KR: Yes. I definitely want get into designing more of my own stuff. I’ve got a name for my brand already, “Francis And The Artist”. Francis is my dad’s English name – he hated using it because he didn’t believe in having to have an English name. I remember the first collection I designed was all based around his living room, because he’s got a house that’s still from the Seventies – pistachio wallpaper, velvet seats, corduroy, so many clashing colours and textures. Then “And The Artist” is based on the theme of the brand. What I would do was I’d find another contemporary artist and collaborate with them in making a garment. Each piece had an artist attached. The first collection we did was based around a record I put out called “Bamboo”. An artist called Paloma Demanet had done a portrait of me with all these cigarettes in my mouth, so we made these shirts using ten screen prints to make up the portrait on the front then a poem on the back.
GQ: In Gods Body (released in September 2017) is not only your biggest project, but also your most critically applauded work to date. It’s all about humanising God. Are you religious?
KR: I was heavy on religion. I used to serve for the Catholic Church. [But] there’s a point where you have to make sense of religion on your own. I think everything in life is based on cycles. This is how I came up with In Gods Body. Life and death, everything is a cycle. Which is how I managed to draw the conclusion that God is a woman. For the Earth to exist in any way that’s understandable for me, it would have to be born. And if the Earth was born, God must be a woman, or where did it come from? Also, even on Earth as physical beings, women are the only beings that can understand life before and after creation. That’s why the voice of God is female on the record (it’s narrated by actress, poet and screenwriter Michaela Coel, best known for Black Mirror and her own show, Chewing Gum). It was God, in her most human form, talking to me.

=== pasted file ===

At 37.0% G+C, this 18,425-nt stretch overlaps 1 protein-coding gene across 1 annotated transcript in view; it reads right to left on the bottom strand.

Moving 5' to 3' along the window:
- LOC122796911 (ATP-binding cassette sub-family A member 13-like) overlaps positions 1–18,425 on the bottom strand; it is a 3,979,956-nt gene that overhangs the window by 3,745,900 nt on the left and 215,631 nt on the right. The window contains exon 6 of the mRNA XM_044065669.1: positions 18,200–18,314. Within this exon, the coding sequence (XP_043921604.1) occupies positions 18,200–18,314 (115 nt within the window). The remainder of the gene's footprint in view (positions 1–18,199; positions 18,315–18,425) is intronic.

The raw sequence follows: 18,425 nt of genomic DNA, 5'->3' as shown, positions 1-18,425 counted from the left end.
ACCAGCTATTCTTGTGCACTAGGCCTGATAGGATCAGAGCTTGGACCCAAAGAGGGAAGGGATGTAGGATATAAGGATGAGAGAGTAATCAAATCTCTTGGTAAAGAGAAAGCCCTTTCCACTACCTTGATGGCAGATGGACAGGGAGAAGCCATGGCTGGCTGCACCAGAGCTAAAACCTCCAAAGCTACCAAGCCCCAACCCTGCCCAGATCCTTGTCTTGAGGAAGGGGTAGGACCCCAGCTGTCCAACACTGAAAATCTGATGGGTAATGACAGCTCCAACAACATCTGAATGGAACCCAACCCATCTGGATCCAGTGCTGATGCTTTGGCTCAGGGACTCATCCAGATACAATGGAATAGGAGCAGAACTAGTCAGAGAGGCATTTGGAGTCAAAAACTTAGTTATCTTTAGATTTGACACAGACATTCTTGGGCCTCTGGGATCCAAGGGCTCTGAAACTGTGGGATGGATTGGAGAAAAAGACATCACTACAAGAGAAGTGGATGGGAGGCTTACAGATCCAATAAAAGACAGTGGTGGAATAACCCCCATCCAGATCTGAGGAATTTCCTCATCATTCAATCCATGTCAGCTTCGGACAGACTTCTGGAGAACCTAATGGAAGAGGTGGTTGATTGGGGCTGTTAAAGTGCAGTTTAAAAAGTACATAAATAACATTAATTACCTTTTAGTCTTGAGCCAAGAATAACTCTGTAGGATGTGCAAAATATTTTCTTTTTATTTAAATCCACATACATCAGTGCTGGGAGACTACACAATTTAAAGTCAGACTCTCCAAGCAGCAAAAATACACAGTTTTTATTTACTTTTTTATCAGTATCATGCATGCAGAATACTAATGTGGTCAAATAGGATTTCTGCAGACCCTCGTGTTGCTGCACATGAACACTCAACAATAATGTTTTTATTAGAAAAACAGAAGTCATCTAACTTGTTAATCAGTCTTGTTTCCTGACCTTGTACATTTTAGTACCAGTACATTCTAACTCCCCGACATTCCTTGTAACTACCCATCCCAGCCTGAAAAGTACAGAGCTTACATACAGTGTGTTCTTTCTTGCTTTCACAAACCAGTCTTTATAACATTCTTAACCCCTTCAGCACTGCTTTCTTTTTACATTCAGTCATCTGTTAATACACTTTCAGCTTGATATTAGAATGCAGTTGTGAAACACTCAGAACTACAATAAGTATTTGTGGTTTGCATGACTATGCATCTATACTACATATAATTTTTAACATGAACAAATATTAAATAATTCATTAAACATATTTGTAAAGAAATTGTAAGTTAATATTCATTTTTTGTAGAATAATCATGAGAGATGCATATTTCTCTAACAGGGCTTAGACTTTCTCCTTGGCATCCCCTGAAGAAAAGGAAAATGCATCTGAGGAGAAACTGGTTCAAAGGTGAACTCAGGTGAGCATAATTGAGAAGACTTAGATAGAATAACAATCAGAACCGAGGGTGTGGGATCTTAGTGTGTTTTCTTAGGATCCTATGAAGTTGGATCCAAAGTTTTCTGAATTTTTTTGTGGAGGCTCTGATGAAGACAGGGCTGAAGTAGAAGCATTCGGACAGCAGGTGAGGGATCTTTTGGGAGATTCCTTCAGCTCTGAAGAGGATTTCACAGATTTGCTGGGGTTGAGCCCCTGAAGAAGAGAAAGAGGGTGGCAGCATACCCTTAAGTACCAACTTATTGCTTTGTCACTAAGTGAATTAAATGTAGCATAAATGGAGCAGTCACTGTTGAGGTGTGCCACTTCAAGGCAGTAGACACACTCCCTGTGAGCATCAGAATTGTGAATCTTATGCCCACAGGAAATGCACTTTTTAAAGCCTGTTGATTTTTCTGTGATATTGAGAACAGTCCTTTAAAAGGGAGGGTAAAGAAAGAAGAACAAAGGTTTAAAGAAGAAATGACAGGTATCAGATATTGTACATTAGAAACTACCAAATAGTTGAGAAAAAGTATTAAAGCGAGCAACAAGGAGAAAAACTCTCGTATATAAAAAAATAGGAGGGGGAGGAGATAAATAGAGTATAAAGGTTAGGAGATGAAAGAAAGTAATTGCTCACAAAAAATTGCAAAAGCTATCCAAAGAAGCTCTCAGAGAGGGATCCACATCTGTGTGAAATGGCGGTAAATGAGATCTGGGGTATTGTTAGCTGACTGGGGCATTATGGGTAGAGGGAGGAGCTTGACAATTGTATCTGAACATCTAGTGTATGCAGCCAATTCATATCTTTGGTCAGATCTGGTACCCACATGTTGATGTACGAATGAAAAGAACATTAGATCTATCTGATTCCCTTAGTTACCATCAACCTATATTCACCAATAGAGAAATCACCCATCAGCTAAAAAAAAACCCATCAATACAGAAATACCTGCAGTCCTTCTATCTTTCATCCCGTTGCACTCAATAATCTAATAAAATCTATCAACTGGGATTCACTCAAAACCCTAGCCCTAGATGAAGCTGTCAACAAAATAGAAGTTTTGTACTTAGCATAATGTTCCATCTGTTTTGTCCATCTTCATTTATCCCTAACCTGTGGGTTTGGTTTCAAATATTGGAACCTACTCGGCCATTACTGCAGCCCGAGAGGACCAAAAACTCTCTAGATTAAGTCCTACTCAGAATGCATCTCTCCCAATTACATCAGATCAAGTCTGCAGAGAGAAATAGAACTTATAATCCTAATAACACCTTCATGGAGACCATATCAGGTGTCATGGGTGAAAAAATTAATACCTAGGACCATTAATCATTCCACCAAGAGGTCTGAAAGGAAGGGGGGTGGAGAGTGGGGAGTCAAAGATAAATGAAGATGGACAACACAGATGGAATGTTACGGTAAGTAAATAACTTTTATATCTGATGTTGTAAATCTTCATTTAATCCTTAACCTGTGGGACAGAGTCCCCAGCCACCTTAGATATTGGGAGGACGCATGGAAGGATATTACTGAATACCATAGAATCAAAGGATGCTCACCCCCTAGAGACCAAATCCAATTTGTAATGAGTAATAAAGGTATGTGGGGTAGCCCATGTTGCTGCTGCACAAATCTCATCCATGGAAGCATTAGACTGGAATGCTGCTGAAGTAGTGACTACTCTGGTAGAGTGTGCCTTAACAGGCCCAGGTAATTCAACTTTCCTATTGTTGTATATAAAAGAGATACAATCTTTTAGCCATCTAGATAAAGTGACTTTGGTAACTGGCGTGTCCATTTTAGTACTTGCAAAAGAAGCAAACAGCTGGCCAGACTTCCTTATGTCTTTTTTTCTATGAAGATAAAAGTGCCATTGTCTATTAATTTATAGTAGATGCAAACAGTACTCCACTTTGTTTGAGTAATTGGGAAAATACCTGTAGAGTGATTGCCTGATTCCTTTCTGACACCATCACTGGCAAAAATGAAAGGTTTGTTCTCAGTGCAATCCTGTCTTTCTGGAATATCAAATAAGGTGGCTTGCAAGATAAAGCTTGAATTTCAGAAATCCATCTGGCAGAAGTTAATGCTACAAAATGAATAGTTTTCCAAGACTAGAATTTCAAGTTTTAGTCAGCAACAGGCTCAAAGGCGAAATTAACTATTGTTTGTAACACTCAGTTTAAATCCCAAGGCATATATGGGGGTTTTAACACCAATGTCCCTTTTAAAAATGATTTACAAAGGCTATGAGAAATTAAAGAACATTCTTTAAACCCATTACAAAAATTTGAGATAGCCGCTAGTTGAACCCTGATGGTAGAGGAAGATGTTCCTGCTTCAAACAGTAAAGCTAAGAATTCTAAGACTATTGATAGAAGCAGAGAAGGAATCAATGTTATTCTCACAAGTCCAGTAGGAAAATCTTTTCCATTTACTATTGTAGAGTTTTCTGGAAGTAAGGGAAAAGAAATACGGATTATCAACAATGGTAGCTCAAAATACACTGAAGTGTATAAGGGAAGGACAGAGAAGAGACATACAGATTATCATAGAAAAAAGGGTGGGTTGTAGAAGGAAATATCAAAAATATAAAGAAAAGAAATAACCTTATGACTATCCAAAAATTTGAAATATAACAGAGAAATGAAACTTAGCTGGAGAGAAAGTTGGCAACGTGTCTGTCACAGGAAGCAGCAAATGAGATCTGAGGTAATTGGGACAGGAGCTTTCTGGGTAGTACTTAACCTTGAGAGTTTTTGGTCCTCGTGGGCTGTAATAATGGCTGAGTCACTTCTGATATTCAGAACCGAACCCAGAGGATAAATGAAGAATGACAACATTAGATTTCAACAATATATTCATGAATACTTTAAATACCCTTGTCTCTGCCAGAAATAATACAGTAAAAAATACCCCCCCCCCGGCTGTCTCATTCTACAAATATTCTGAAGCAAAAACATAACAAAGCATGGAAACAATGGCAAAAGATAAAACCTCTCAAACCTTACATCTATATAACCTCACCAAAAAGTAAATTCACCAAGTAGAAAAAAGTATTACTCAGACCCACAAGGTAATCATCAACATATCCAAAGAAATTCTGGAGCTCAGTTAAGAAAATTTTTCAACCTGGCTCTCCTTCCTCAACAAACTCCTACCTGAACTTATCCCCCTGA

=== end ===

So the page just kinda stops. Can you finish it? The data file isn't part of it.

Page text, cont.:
GQ: Tell us about Pushcrayons. It’s described on Twitter as a “creative collective and creative arts and media agency”…
KR: It’s a creative collective. We’ve never been too strict on what it is. It’s the same thing with my music and genres: to describe and present it to people you need to have “Pushcrayons is a creative collective that bla bla bla”, but, actually, our ethos is all about collaboration and making it an open-source collective for people to come through and learn, experience and then move on. It all started in my final term of university, when I just got bored of drawing. I was in the class with 30 other artists and we’re all going for the same job that doesn’t exist. I didn’t want to do that any more, but then I was already in a system that says you have to draw. I found a different way to present what I was speaking about as art. I asked if I could present sound as art and they said no, I was going to fail. I did it anyway, got a first. So it paid off in the end. That art project ended up being my first EP.